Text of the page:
Wine #1: Torrontés – For the first course, Alamos sent me a bottle of their 2012 Torrontés. I’d never tried Torrontés before, but I read that it’s a fairly sweet white wine, sometimes compared to Gewürtztraminer and Riesling. Pairing suggestions included sweet fruits, rich meats such as salmon and foie gras, and spicy food. I went the sweet/rich route and prepared an arugula salad, lightly dressed with a Meyer lemon and maple dressing, then tossed with poached quince, manchego, and prosciutto. Most of the quinces available in the U.S. come from Argentina, so it seemed like an appropriate ingredient. I was really into this salad – sweet, salty, bitter, and rich, it hit all my flavor high points. The Torrontés was indeed a bit sweet, but with a crisp, dry finish.
Wine #2: Malbec – Malbec was the varietal of choice for the second course. Another wine that I don’t have a ton of experience with, Malbec is frequently characterized as an intensely fruity wine with berry and plum flavors, and a good budget alternative to Cabernet Sauvignon and Syrah. I liked this particular bottle – my first thought was “mmm, tastes like Merlot”. Another good value, this medium-bodied wine would make a good everyday red. Since Malbec pairs well with rich flavors, red meat, and aromatic herbs, we served this with a beef short rib braise and potato gnocchi. Argentina’s cuisine has a lot of Italian influence, so the gnocchi aren’t at all out of place in this dish, and the pillowy dumplings soak up the beefy red wine sauce really well.
Arugula Salad with Poached Quince, Prosciutto, and Manchego
- 3 quince
- 1/2 c. sugar
- 4 c. water
- 1 Meyer lemon
- 1 TBS maple syrup
- 1/4 c. olive oil
- salt and pepper to taste
- 5 oz. baby arugula
- 4 oz. manchego cheese, cut into small cubes
- 2 oz. prosciutto, sliced into thin strips
- At least 3 hours before you’d like to serve the salad, poach the quince. Use a vegetable peeler to peel the quince, then very carefully slice the fruit away from the core and seeds in wedges – careful, quince can be kind of slippery. Place the sugar and the water in a large pot and bring to a simmer. Place the quince wedges in the simmering syrup, and place a plate over the top of the fruit to keep them submerged. Keep at a gentle simmer until quince have turned rosy and are very tender, about 1 1/2 to 2 hours. Add a little more water if the syrup gets too low. Pour the quince and their syrup into a bowl, cover, and refrigerate until chilled.
- Cut the lemon in half and remove as many seeds as possible. Squeeze the lemon juice into a jar or small bowl. Add the maple syrup, olive oil, and salt and pepper to taste. Cover jar with lid and shake to mix dressing, or whisk vigorously if using a bowl. Set aside.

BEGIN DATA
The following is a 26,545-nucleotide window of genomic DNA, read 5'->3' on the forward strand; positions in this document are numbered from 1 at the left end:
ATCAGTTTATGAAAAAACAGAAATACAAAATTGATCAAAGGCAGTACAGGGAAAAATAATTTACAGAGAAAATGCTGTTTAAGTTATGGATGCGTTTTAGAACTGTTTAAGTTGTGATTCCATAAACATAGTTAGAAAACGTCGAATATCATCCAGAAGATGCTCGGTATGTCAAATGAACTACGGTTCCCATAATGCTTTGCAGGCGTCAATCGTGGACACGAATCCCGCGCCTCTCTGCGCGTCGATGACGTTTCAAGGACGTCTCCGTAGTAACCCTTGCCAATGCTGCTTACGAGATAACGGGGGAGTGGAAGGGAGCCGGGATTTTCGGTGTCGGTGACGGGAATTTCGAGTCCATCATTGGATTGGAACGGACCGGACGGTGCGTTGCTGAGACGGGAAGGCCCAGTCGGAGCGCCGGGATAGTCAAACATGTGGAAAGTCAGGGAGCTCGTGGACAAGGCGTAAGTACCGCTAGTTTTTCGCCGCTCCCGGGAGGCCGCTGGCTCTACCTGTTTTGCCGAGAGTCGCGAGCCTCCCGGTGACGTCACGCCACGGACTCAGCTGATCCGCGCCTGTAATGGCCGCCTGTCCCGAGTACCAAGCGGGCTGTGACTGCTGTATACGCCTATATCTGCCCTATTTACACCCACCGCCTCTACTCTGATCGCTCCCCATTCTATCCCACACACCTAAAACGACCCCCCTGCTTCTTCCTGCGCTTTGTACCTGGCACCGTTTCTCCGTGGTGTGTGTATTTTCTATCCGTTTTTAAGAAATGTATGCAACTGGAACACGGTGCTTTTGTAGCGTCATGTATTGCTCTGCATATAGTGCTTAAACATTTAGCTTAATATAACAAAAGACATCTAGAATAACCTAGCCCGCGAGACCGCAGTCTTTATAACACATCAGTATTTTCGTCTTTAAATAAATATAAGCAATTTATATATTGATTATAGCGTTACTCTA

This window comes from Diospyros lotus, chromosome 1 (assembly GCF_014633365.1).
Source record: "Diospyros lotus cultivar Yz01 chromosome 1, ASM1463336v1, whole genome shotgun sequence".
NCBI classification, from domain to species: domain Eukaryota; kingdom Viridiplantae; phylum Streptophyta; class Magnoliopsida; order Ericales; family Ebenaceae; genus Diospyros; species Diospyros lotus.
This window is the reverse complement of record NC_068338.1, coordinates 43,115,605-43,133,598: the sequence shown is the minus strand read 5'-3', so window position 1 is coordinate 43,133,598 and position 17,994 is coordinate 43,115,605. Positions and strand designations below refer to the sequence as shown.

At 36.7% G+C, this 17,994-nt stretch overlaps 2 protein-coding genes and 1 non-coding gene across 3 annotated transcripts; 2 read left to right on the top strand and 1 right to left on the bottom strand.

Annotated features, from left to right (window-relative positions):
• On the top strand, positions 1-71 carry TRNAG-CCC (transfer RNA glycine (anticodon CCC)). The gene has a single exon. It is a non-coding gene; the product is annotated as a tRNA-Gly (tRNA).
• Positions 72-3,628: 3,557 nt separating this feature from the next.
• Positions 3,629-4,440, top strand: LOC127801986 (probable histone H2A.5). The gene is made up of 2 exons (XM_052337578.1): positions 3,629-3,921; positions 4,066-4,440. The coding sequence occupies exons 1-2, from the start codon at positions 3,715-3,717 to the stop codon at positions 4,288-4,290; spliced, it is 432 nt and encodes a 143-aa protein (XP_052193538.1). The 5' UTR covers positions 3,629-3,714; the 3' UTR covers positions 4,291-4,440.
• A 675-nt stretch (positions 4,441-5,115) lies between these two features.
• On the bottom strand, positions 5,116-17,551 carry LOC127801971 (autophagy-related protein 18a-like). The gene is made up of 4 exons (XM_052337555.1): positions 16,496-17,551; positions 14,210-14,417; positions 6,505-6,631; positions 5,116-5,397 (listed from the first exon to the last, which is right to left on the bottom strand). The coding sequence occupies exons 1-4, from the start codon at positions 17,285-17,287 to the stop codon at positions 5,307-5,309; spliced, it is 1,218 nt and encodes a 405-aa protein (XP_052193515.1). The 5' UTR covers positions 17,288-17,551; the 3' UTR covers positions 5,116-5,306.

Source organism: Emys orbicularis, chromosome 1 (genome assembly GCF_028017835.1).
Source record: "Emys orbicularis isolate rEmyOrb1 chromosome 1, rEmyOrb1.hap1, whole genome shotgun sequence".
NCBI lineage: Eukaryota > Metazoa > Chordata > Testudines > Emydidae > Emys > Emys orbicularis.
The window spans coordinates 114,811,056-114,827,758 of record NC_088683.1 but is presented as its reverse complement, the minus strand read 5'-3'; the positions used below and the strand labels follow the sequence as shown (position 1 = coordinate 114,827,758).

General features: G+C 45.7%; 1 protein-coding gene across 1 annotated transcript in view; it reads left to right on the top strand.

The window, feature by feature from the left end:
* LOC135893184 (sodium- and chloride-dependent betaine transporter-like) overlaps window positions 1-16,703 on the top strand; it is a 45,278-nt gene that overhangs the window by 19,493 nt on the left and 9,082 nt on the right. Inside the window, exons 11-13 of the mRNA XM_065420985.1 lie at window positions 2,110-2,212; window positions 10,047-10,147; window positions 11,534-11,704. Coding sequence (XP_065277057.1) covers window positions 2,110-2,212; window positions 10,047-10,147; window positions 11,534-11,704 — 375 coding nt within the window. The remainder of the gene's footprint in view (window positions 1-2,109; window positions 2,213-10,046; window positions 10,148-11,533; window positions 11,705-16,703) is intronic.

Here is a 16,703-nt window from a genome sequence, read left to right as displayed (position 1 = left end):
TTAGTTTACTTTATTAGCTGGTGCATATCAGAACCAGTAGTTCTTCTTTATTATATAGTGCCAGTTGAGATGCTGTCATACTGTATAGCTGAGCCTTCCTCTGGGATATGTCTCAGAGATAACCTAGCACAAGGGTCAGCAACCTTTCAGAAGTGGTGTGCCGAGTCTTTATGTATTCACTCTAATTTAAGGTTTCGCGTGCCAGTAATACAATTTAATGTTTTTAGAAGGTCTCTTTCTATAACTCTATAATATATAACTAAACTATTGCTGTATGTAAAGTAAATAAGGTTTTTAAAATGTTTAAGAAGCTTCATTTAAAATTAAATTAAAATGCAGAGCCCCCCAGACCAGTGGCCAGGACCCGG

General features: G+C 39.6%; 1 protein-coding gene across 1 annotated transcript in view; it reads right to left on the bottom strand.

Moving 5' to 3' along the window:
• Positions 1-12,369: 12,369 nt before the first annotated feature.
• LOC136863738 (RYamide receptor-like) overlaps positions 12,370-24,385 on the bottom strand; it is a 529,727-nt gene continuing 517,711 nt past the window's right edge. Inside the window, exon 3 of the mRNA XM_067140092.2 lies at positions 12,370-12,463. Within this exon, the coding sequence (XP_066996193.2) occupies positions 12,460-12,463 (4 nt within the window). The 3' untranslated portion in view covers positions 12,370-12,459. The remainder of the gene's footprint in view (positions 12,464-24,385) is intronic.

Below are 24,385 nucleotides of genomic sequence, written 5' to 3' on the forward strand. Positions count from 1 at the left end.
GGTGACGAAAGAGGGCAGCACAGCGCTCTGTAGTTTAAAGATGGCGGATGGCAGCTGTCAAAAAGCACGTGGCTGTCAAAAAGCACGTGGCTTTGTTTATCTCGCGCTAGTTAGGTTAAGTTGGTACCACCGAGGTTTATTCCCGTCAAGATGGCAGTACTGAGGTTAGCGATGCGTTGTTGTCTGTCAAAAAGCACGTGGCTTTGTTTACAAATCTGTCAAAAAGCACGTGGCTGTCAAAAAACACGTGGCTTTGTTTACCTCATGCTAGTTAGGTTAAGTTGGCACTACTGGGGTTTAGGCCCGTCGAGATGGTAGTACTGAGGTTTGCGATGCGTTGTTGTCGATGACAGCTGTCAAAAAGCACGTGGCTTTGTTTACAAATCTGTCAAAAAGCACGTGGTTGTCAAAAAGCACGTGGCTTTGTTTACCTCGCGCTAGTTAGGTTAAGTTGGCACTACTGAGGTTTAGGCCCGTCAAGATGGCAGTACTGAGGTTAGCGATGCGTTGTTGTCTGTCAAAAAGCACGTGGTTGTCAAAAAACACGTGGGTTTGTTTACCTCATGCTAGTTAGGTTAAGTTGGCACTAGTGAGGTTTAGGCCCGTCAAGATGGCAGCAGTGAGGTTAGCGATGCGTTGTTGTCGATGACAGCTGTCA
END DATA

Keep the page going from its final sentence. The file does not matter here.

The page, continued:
- About 15 minutes before serving, add the arugula to a large salad bowl and gently toss with the dressing. Let sit for a few minutes, then divide dressed greens between four plates. Top each plate with a few slices of quince, cubes of manchego, and strips of prosciutto. Serve immediately.
Braised Beef Short Ribs
- 2 TBS paprika
- 2 TBS sea salt
- 1 TBS garlic powder
- 2 tsp black pepper
- 2 tsp dried oregano
- 1 1/2 tsp cayenne powder
- 4 lbs. bone-in beef short ribs
- 2 TBS vegetable oil
- 2 medium onions, peeled and diced
- 2 medium carrots, peeled and diced
- 3 TBS flour
- 2 TBS tomato paste
- 2 c. red wine
- 8 sprigs thyme
- 2 c. crushed tomatoes
- 2 c. beef stock
- Potato Gnocchi, to serve (store bought is fine, too)
- In a small bowl, stir together the paprika, sea salt, garlic powder, black pepper, oregano, and cayenne until evenly combined. Rub this spice mixture all over the short ribs, covering all sides. Heat the vegetable oil in a large dutch oven over medium heat. Add as many short ribs as will comfortably fit, and brown on all sides, about 8 minutes total per rib. Once browned, transfer the ribs to a plate and set aside. Repeat until all the ribs are browned.
- Discard all but 2 TBS of the fat from the pan, and return to the heat. Add the diced onions and carrots and cook for 5-7 minutes, until onions are translucent, stirring frequently. Add the flour and stir to coat the veggies, and allow to cook for 1 minute. Then stir in the tomato paste, and slowly add the red wine, stirring and allowing the mixture to thicken slightly between each addition. Once you’ve added all the wine to the pot, return the ribs to the pot. Reduce heat to a gentle simmer and let simmer, uncovered, for 25 minutes. Meanwhile, preheat the oven to 350°F.
- After the ribs have simmered for 25 minutes, add the tomatoes and beef stock to the pan, stir to combine, and cover with a lid. Place in the oven and cook, turning every hour or so, until ribs are very tender, about 2 1/2 to 3 hours. Remove from oven, and skim as much fat from the surface as possible. If you want a more elegant preparation, remove the ribs, strain the sauce and discard the vegetables – this is optional, and we served this rustic-style. Season sauce to taste with salt and pepper, and serve the ribs and their sauce over freshly cooked potato gnocchi.